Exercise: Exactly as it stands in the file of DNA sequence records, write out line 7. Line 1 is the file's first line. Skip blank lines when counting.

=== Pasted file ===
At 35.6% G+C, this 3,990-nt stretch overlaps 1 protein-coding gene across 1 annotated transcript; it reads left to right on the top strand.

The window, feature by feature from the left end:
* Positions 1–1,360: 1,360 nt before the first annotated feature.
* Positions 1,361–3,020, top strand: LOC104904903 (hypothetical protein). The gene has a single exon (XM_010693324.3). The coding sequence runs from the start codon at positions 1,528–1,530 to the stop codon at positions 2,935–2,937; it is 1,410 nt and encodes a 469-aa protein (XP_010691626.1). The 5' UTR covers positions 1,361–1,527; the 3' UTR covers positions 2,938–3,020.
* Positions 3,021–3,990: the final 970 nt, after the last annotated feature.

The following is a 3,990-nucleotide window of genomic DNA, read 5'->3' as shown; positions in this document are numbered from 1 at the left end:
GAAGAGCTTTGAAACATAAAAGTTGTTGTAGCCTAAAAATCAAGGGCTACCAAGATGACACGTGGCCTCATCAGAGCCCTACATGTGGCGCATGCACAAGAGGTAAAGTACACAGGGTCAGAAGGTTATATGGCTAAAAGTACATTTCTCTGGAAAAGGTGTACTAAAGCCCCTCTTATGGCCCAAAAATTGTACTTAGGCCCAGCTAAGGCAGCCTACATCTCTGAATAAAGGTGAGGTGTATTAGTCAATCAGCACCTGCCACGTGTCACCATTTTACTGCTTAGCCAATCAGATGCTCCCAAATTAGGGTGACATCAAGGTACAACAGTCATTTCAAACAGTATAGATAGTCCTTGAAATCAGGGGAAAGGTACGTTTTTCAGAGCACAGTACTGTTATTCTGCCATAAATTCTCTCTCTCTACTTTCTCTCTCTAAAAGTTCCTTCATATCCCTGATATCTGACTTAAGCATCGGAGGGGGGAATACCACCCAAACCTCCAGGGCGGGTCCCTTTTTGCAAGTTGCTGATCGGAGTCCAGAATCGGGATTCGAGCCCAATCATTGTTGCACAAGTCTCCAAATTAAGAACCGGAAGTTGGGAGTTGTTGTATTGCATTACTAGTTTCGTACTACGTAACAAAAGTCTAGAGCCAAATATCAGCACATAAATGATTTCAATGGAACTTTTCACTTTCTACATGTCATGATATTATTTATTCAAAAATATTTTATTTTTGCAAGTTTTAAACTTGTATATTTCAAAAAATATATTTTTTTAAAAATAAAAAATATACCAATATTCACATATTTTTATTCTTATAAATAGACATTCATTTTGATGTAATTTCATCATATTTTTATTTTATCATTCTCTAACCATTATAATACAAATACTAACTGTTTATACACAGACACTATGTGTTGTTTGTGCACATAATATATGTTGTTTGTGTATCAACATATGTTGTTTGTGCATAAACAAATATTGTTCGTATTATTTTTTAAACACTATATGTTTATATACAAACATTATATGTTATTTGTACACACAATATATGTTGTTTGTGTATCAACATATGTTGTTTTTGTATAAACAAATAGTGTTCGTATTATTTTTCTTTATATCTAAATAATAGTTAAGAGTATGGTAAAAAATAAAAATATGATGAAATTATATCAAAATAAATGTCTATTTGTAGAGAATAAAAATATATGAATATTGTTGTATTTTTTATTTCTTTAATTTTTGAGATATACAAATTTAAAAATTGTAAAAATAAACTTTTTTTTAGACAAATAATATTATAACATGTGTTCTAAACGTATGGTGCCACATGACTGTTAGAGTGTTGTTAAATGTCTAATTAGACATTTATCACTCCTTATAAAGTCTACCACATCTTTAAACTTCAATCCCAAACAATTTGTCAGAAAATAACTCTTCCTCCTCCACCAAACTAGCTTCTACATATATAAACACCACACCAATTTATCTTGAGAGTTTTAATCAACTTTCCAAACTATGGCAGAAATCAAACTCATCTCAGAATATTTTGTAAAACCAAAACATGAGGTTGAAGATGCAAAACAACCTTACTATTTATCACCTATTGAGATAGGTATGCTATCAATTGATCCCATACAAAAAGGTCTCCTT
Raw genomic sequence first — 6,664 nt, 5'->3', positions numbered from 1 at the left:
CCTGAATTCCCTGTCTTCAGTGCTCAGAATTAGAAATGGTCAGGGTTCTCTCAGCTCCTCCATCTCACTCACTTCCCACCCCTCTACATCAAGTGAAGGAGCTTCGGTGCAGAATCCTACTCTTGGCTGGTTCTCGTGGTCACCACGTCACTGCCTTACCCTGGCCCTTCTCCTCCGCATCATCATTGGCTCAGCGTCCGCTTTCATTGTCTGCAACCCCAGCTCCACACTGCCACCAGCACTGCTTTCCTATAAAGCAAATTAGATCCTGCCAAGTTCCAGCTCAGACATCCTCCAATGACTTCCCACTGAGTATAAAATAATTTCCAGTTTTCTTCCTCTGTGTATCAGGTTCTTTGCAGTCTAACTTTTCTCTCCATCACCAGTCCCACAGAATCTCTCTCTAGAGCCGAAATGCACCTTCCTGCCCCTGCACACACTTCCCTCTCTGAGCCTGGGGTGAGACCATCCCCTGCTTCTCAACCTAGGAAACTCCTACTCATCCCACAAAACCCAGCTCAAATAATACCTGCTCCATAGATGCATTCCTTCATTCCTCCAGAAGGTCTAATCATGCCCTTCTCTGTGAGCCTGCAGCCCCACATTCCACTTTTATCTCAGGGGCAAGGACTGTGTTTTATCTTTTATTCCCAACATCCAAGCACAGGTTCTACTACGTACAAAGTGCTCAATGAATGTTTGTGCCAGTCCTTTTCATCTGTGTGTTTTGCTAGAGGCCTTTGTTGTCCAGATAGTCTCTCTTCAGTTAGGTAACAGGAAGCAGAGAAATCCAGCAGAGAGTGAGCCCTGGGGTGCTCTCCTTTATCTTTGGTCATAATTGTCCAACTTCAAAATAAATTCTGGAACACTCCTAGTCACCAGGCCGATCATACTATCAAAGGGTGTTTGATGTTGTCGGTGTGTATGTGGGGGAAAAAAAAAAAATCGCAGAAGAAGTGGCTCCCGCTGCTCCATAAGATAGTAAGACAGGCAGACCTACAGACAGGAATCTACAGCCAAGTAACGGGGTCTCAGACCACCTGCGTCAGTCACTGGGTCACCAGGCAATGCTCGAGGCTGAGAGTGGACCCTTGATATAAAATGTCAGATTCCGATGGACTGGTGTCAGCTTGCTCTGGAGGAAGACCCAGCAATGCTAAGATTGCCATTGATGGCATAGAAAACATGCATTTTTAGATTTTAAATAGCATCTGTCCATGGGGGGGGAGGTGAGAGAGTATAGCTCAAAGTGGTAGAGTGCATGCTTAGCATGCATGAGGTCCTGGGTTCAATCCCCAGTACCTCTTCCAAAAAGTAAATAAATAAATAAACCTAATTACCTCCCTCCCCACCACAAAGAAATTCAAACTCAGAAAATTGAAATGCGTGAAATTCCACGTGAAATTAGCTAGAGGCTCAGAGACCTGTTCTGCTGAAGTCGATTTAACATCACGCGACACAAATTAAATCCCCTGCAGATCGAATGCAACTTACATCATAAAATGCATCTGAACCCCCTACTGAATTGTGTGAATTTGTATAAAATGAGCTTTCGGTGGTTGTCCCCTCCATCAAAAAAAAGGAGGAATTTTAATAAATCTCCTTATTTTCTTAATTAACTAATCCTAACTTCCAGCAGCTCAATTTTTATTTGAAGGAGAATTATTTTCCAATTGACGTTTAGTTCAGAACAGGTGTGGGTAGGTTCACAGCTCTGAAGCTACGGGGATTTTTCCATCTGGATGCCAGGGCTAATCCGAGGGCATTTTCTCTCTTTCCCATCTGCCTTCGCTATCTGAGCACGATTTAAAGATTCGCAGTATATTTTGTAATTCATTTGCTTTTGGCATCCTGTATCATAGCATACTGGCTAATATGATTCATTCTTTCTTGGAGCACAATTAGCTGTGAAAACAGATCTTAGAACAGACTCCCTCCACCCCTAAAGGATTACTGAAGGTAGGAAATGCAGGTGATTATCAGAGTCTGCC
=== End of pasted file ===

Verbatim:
GAAGAGCTTTGAAACATAAAAGTTGTTGTAGCCTAAAAATCAAGGGCTACCAAGATGACACGTGGCCTCATCAGAGCCCTACATGTGGCGCATGCACAAGAGGTAAAGTACACAGGGTCAGAAGGTTATATGGCTAAAAGTACATTTCTCTGGAAAAGGTGTACTAAAGCCCCTCTTATGGCCCAAAAATTGTACTTAGGCCCAGCTAAGGCAGCCTACATCTCTGAATAAAGGTGAGGTGTATTAGTCAATCAGCACCTGCCACGTGTCACCATTTTACTGCTTAGCCAATCAGATGCTCCCAAATTAGGGTGACATCAAGGTACAACAGTCATTTCAAACAGTATAGATAGTCCTTGAAATCAGGGGAAAGGTACGTTTTTCAGAGCACAGTACTGTTATTCTGCCATAAATTCTCTCTCTCTACTTTCTCTCTCTAAAAGTTCCTTCATATCCCTGATATCTGACTTAAGCATCGGAGGGGGGAATACCACCCAAACCTCCAGGGCGGGTCCCTTTTTGCAAGTTGCTGATCGGAGTCCAGAATCGGGATTCGAGCCCAATCATTGTTGCACAAGTCTCCAAATTAAGAACCGGAAGTTGGGAGTTGTTGTATTGCATTACTAGTTTCGTACTACGTAACAAAAGTCTAGAGCCAAATATCAGCACATAAATGATTTCAATGGAACTTTTCACTTTCTACATGTCATGATATTATTTATTCAAAAATATTTTATTTTTGCAAGTTTTAAACTTGTATATTTCAAAAAATATATTTTTTTAAAAATAAAAAATATACCAATATTCACATATTTTTATTCTTATAAATAGACATTCATTTTGATGTAATTTCATCATATTTTTATTTTATCATTCTCTAACCATTATAATACAAATACTAACTGTTTATACACAGACACTATGTGTTGTTTGTGCACATAATATATGTTGTTTGTGTATCAACATATGTTGTTTGTGCATAAACAAATATTGTTCGTATTATTTTTTAAACACTATATGTTTATATACAAACATTATATGTTATTTGTACACACAATATATGTTGTTTGTGTATCAACATATGTTGTTTTTGTATAAACAAATAGTGTTCGTATTATTTTTCTTTATATCTAAATAATAGTTAAGAGTATGGTAAAAAATAAAAATATGATGAAATTATATCAAAATAAATGTCTATTTGTAGAGAATAAAAATATATGAATATTGTTGTATTTTTTATTTCTTTAATTTTTGAGATATACAAATTTAAAAATTGTAAAAATAAACTTTTTTTTAGACAAATAATATTATAACATGTGTTCTAAACGTATGGTGCCACATGACTGTTAGAGTGTTGTTAAATGTCTAATTAGACATTTATCACTCCTTATAAAGTCTACCACATCTTTAAACTTCAATCCCAAACAATTTGTCAGAAAATAACTCTTCCTCCTCCACCAAACTAGCTTCTACATATATAAACACCACACCAATTTATCTTGAGAGTTTTAATCAACTTTCCAAACTATGGCAGAAATCAAACTCATCTCAGAATATTTTGTAAAACCAAAACATGAGGTTGAAGATGCAAAACAACCTTACTATTTATCACCTATTGAGATAGGTATGCTATCAATTGATCCCATACAAAAAGGTCTCCTT